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Texas prohibits diversity, equity and inclusion efforts in public universities

Texas lawmakers have voted to end all diversity, equity and inclusion efforts at publicly funded universities in the state.

legislature in both chambers agreed The final version of Senate Bill 17 will be released on Sunday and will now go to Gov. Greg Abbott (R) for signature.

If approved, SB 17 would require Texas public universities to dismantle their DEI offices, programs and training over the next six months. The bill also prohibits institutions from requiring DEI training as a condition of employment or university admission, and mandates that all hiring practices must be “color-blind and gender-neutral.”

The legislation would have no impact on course teaching, faculty research, student organizations, guest speakers, data collection or admissions.

DEI offices have become an integral part of the university campus in recent years. With the goal of supporting students from diverse backgrounds, DEI departments often help recruit faculty and coordinate mentoring, tutoring, and other programs for underrepresented students. Critics say the programs fuel racial divides and unfairly prioritize social justice over merit and merit.

Gesetzgeber in <a href="https://www.texastribune.org/2023/05/27/texas-university-diversity-equity-inclusion-dei-bill-conference/" Ziel="_leer" Rolle="Verknüpfung" Klasse=" js-entry-link cet-external-link" data-vars-item-name="beide Kammern stimmten zu" data-vars-item-type="Text" data-vars-unit-name="6473d06ee4b02325c5dbd2a5" data-vars-unit-type="Buzz_body" data-vars-target-content-id="https://www.texastribune.org/2023/05/27/texas-university-diversity-equity-inclusion-dei-bill-conference/" data-vars-target-content-type="URL" data-vars-type="web_external_link" data-vars-subunit-name="Artikelkörper" data-vars-subunit-type="Komponente" data-vars-position-in-subunit="4">Both houses approved the final version of Senate Bill 17 on Sunday.” width=”720″ height=”479″ src=”https://img.huffingtonpost.com/asset/6473d9182700005e0033ee49.jpeg?cache=BWwpLG6PIU&ops=scalefit_720_noupscale”/ ></picture></div><div class=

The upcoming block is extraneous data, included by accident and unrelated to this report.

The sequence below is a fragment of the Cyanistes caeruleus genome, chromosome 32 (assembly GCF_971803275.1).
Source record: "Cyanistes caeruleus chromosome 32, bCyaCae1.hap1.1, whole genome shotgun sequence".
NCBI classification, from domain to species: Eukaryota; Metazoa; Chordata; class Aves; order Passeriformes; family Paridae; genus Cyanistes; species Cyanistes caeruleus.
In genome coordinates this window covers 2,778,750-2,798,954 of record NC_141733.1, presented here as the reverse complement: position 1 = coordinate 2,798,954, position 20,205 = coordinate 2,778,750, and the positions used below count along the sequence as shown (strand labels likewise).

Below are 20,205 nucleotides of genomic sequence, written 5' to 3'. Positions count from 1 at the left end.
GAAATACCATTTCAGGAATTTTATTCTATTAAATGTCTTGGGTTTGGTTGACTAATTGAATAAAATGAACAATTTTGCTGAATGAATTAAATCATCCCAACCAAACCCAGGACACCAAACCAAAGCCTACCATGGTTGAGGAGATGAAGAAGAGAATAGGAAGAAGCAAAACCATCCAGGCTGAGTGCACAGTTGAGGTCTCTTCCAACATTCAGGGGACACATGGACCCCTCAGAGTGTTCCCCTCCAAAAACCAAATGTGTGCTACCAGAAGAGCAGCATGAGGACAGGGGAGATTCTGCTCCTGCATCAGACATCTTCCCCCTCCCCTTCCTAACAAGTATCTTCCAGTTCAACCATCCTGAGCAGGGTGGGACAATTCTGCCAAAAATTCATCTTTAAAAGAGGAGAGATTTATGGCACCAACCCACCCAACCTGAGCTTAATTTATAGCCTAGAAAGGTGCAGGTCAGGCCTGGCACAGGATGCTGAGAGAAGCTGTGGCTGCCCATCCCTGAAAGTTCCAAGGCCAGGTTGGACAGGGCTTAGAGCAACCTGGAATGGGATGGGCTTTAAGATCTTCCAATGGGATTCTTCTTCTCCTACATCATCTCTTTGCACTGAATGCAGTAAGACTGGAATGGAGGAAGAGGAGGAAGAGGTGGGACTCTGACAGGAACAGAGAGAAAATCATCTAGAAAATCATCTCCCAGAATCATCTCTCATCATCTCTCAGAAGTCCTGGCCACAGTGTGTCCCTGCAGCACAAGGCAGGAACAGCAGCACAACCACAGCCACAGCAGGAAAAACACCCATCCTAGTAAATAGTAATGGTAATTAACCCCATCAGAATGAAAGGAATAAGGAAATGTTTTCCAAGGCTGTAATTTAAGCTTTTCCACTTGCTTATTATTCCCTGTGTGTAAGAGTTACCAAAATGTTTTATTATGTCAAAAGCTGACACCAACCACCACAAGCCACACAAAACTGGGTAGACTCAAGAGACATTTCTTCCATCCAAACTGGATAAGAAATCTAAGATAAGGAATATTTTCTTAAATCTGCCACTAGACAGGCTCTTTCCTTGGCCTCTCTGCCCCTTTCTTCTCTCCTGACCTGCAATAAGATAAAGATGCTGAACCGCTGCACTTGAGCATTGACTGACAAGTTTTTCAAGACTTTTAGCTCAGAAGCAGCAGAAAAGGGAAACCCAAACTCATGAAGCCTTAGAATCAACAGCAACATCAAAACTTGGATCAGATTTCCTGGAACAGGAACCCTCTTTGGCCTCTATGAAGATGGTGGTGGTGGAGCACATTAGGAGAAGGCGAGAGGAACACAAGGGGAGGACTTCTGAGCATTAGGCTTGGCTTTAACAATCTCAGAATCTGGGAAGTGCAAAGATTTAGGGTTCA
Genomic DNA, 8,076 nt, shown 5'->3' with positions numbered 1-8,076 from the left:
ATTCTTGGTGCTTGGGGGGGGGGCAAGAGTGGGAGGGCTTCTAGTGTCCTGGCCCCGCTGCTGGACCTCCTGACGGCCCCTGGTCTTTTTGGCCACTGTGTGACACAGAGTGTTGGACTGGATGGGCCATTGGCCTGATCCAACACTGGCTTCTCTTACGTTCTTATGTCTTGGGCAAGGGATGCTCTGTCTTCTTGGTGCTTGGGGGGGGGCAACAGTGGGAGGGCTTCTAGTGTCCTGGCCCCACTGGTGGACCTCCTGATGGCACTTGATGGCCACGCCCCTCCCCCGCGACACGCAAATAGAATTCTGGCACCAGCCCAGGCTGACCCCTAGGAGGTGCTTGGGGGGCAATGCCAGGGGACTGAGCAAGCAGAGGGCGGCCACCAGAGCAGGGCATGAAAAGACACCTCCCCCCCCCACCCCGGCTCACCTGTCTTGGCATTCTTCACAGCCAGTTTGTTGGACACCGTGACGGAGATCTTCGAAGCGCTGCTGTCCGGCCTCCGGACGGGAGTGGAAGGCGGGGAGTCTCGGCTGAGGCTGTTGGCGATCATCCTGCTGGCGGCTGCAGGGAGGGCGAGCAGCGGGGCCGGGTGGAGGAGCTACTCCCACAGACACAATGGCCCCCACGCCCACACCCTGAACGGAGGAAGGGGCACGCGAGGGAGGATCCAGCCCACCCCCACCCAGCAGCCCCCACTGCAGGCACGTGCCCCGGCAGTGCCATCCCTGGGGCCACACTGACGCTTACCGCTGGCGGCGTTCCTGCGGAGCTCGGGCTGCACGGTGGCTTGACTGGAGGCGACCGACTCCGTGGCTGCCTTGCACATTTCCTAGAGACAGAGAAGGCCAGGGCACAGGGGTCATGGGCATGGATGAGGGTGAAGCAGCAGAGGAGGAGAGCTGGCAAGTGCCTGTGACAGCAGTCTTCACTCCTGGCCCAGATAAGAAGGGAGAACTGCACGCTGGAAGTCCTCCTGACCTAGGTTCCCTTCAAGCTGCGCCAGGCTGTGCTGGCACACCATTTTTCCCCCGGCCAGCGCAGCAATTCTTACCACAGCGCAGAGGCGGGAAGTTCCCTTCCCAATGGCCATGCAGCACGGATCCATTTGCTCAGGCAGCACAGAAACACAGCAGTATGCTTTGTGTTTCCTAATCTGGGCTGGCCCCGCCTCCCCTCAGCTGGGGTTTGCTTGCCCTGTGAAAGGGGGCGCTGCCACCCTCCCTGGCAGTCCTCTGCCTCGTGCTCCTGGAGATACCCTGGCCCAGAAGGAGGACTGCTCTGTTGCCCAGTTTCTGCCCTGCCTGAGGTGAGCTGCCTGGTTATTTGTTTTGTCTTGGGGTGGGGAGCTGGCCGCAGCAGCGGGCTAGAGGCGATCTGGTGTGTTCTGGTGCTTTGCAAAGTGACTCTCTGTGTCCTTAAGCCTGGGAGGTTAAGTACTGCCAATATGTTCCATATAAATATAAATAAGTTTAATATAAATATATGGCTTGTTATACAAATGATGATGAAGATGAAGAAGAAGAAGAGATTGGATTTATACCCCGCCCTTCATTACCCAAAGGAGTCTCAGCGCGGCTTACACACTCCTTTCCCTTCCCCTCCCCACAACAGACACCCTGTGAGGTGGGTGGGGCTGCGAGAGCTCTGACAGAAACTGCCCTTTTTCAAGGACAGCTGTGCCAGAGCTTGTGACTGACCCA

legislature in both chambers agreed the final version of Senate Bill 17 on Sunday.

Tamir Kalifa via Getty Images

Before Texas lawmakers voted Sunday, Rep. Ron Reynolds (D-Missouri City) warned his peers, “Don’t be on the wrong side of history.”

“Don’t let Texas be the next state to get a travel warning,” he continued, referring to the NAACP’s recent warning against travel to Florida. “Don’t let the politics of extremism interfere with the progress we’ve made over the years.”

Educators opposed the bill in a statement Saturday at the Texas Conference of the American Association of University Professors.

The organization said it was “deeply disappointed by the conference committee’s report,” adding, “The bill sends a clear message to students, faculty and staff that our state has no obligation to welcome students of all backgrounds and is a public Building the higher education system.” It’s really inclusive and supportive for everyone.”

The educators group also said it’s concerned the legislation could put public universities at risk of losing government and private grants, which often require applicants to show they’re making efforts towards diversity and inclusion.

Florida was the first country to ban universities from using state or federal funds for DEI in early May.

According to one, similar legislation has been proposed in over a dozen other states Associated Press analysis found using Plural invoice tracking software.

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